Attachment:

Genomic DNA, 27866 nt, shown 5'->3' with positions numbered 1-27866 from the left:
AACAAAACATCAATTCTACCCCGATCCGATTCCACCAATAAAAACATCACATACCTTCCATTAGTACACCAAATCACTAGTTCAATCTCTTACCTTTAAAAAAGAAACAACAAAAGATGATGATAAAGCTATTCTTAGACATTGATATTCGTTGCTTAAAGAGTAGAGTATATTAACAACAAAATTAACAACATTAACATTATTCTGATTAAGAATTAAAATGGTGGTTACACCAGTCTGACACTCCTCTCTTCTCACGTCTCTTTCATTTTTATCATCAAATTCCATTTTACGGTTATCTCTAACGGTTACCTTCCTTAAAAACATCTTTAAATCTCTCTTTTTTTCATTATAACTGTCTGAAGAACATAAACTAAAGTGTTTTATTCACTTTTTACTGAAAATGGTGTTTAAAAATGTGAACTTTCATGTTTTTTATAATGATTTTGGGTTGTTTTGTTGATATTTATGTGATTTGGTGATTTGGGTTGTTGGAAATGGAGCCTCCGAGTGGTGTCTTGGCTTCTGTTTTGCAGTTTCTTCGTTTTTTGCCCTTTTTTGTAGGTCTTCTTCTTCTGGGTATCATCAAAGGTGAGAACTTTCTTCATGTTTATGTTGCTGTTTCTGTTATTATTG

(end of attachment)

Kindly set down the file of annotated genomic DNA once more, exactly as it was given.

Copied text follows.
Genomic DNA, 27866 nt, shown 5'->3' with positions numbered 1-27866 from the left:
AACAAAACATCAATTCTACCCCGATCCGATTCCACCAATAAAAACATCACATACCTTCCATTAGTACACCAAATCACTAGTTCAATCTCTTACCTTTAAAAAAGAAACAACAAAAGATGATGATAAAGCTATTCTTAGACATTGATATTCGTTGCTTAAAGAGTAGAGTATATTAACAACAAAATTAACAACATTAACATTATTCTGATTAAGAATTAAAATGGTGGTTACACCAGTCTGACACTCCTCTCTTCTCACGTCTCTTTCATTTTTATCATCAAATTCCATTTTACGGTTATCTCTAACGGTTACCTTCCTTAAAAACATCTTTAAATCTCTCTTTTTTTCATTATAACTGTCTGAAGAACATAAACTAAAGTGTTTTATTCACTTTTTACTGAAAATGGTGTTTAAAAATGTGAACTTTCATGTTTTTTATAATGATTTTGGGTTGTTTTGTTGATATTTATGTGATTTGGTGATTTGGGTTGTTGGAAATGGAGCCTCCGAGTGGTGTCTTGGCTTCTGTTTTGCAGTTTCTTCGTTTTTTGCCCTTTTTTGTAGGTCTTCTTCTTCTGGGTATCATCAAAGGTGAGAACTTTCTTCATGTTTATGTTGCTGTTTCTGTTATTATTG